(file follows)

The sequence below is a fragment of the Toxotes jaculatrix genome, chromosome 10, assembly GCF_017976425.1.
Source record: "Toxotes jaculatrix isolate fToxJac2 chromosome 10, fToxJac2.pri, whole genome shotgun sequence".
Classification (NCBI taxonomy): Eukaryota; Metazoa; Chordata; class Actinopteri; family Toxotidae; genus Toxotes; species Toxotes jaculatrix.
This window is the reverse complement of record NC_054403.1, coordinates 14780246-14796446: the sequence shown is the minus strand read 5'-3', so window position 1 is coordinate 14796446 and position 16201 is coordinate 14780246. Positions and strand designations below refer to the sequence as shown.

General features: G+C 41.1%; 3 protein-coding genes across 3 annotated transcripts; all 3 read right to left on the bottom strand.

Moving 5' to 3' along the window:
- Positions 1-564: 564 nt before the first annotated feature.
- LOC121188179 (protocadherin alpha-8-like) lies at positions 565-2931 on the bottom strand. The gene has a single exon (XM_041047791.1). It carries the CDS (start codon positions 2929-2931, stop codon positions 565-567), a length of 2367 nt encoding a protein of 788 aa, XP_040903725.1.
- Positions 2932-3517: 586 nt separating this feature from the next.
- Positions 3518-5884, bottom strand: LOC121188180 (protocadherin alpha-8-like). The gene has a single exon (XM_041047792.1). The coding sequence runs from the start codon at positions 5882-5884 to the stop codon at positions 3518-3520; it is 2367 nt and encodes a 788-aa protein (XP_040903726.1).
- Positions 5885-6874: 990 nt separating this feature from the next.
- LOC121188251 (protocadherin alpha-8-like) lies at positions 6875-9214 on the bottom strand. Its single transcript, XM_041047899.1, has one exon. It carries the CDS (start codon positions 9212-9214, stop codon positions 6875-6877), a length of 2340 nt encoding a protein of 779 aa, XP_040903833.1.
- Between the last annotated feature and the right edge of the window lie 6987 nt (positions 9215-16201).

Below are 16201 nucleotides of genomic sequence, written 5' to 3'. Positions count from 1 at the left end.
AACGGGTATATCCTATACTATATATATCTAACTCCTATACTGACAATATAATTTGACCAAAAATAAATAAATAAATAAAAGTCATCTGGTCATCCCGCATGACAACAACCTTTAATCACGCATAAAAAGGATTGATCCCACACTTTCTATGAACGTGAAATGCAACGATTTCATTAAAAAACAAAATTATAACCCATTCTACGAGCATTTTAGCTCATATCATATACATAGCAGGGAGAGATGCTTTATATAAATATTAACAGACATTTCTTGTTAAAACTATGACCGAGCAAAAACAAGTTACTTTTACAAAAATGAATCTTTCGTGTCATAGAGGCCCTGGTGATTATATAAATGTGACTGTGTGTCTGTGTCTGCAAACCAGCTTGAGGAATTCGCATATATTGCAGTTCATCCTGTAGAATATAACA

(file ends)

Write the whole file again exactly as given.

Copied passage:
The sequence below is a fragment of the Toxotes jaculatrix genome, chromosome 10, assembly GCF_017976425.1.
Source record: "Toxotes jaculatrix isolate fToxJac2 chromosome 10, fToxJac2.pri, whole genome shotgun sequence".
Classification (NCBI taxonomy): Eukaryota; Metazoa; Chordata; class Actinopteri; family Toxotidae; genus Toxotes; species Toxotes jaculatrix.
This window is the reverse complement of record NC_054403.1, coordinates 14780246-14796446: the sequence shown is the minus strand read 5'-3', so window position 1 is coordinate 14796446 and position 16201 is coordinate 14780246. Positions and strand designations below refer to the sequence as shown.

General features: G+C 41.1%; 3 protein-coding genes across 3 annotated transcripts; all 3 read right to left on the bottom strand.

Moving 5' to 3' along the window:
- Positions 1-564: 564 nt before the first annotated feature.
- LOC121188179 (protocadherin alpha-8-like) lies at positions 565-2931 on the bottom strand. The gene has a single exon (XM_041047791.1). It carries the CDS (start codon positions 2929-2931, stop codon positions 565-567), a length of 2367 nt encoding a protein of 788 aa, XP_040903725.1.
- Positions 2932-3517: 586 nt separating this feature from the next.
- Positions 3518-5884, bottom strand: LOC121188180 (protocadherin alpha-8-like). The gene has a single exon (XM_041047792.1). The coding sequence runs from the start codon at positions 5882-5884 to the stop codon at positions 3518-3520; it is 2367 nt and encodes a 788-aa protein (XP_040903726.1).
- Positions 5885-6874: 990 nt separating this feature from the next.
- LOC121188251 (protocadherin alpha-8-like) lies at positions 6875-9214 on the bottom strand. Its single transcript, XM_041047899.1, has one exon. It carries the CDS (start codon positions 9212-9214, stop codon positions 6875-6877), a length of 2340 nt encoding a protein of 779 aa, XP_040903833.1.
- Between the last annotated feature and the right edge of the window lie 6987 nt (positions 9215-16201).

Below are 16201 nucleotides of genomic sequence, written 5' to 3'. Positions count from 1 at the left end.
AACGGGTATATCCTATACTATATATATCTAACTCCTATACTGACAATATAATTTGACCAAAAATAAATAAATAAATAAAAGTCATCTGGTCATCCCGCATGACAACAACCTTTAATCACGCATAAAAAGGATTGATCCCACACTTTCTATGAACGTGAAATGCAACGATTTCATTAAAAAACAAAATTATAACCCATTCTACGAGCATTTTAGCTCATATCATATACATAGCAGGGAGAGATGCTTTATATAAATATTAACAGACATTTCTTGTTAAAACTATGACCGAGCAAAAACAAGTTACTTTTACAAAAATGAATCTTTCGTGTCATAGAGGCCCTGGTGATTATATAAATGTGACTGTGTGTCTGTGTCTGCAAACCAGCTTGAGGAATTCGCATATATTGCAGTTCATCCTGTAGAATATAACA